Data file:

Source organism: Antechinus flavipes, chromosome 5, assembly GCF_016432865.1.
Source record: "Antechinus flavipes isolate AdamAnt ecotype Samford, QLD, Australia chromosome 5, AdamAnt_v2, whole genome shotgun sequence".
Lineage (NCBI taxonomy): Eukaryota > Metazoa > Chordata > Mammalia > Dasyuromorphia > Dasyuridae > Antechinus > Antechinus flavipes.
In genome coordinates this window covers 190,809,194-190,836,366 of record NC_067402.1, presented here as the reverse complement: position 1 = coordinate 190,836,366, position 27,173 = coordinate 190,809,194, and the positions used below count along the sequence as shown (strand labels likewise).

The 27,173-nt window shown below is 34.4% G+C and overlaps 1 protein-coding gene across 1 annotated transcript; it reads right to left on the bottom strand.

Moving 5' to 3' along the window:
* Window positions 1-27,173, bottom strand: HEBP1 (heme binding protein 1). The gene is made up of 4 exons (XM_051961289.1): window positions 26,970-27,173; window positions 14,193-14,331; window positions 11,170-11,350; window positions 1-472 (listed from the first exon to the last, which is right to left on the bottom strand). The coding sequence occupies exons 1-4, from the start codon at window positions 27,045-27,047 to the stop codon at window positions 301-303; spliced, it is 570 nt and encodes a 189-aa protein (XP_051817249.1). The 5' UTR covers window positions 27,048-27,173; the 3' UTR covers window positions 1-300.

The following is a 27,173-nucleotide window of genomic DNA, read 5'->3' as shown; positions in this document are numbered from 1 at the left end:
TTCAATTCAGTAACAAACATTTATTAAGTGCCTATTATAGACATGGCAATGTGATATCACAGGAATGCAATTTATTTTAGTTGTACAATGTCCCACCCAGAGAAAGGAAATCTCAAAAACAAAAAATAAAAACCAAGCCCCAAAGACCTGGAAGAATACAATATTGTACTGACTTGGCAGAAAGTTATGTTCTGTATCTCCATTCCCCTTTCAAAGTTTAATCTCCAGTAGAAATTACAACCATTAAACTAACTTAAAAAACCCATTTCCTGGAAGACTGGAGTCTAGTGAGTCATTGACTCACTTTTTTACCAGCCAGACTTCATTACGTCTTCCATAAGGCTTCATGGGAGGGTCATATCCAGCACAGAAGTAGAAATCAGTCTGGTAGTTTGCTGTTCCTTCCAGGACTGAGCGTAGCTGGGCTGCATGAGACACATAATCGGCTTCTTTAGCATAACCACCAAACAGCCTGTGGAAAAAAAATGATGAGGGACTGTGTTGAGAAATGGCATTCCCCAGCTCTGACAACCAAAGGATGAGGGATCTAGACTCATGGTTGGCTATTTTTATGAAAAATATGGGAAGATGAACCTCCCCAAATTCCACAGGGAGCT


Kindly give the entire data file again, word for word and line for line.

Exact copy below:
Source organism: Antechinus flavipes, chromosome 5, assembly GCF_016432865.1.
Source record: "Antechinus flavipes isolate AdamAnt ecotype Samford, QLD, Australia chromosome 5, AdamAnt_v2, whole genome shotgun sequence".
Lineage (NCBI taxonomy): Eukaryota > Metazoa > Chordata > Mammalia > Dasyuromorphia > Dasyuridae > Antechinus > Antechinus flavipes.
In genome coordinates this window covers 190,809,194-190,836,366 of record NC_067402.1, presented here as the reverse complement: position 1 = coordinate 190,836,366, position 27,173 = coordinate 190,809,194, and the positions used below count along the sequence as shown (strand labels likewise).

The 27,173-nt window shown below is 34.4% G+C and overlaps 1 protein-coding gene across 1 annotated transcript; it reads right to left on the bottom strand.

Moving 5' to 3' along the window:
* Window positions 1-27,173, bottom strand: HEBP1 (heme binding protein 1). The gene is made up of 4 exons (XM_051961289.1): window positions 26,970-27,173; window positions 14,193-14,331; window positions 11,170-11,350; window positions 1-472 (listed from the first exon to the last, which is right to left on the bottom strand). The coding sequence occupies exons 1-4, from the start codon at window positions 27,045-27,047 to the stop codon at window positions 301-303; spliced, it is 570 nt and encodes a 189-aa protein (XP_051817249.1). The 5' UTR covers window positions 27,048-27,173; the 3' UTR covers window positions 1-300.

The following is a 27,173-nucleotide window of genomic DNA, read 5'->3' as shown; positions in this document are numbered from 1 at the left end:
TTCAATTCAGTAACAAACATTTATTAAGTGCCTATTATAGACATGGCAATGTGATATCACAGGAATGCAATTTATTTTAGTTGTACAATGTCCCACCCAGAGAAAGGAAATCTCAAAAACAAAAAATAAAAACCAAGCCCCAAAGACCTGGAAGAATACAATATTGTACTGACTTGGCAGAAAGTTATGTTCTGTATCTCCATTCCCCTTTCAAAGTTTAATCTCCAGTAGAAATTACAACCATTAAACTAACTTAAAAAACCCATTTCCTGGAAGACTGGAGTCTAGTGAGTCATTGACTCACTTTTTTACCAGCCAGACTTCATTACGTCTTCCATAAGGCTTCATGGGAGGGTCATATCCAGCACAGAAGTAGAAATCAGTCTGGTAGTTTGCTGTTCCTTCCAGGACTGAGCGTAGCTGGGCTGCATGAGACACATAATCGGCTTCTTTAGCATAACCACCAAACAGCCTGTGGAAAAAAAATGATGAGGGACTGTGTTGAGAAATGGCATTCCCCAGCTCTGACAACCAAAGGATGAGGGATCTAGACTCATGGTTGGCTATTTTTATGAAAAATATGGGAAGATGAACCTCCCCAAATTCCACAGGGAGCT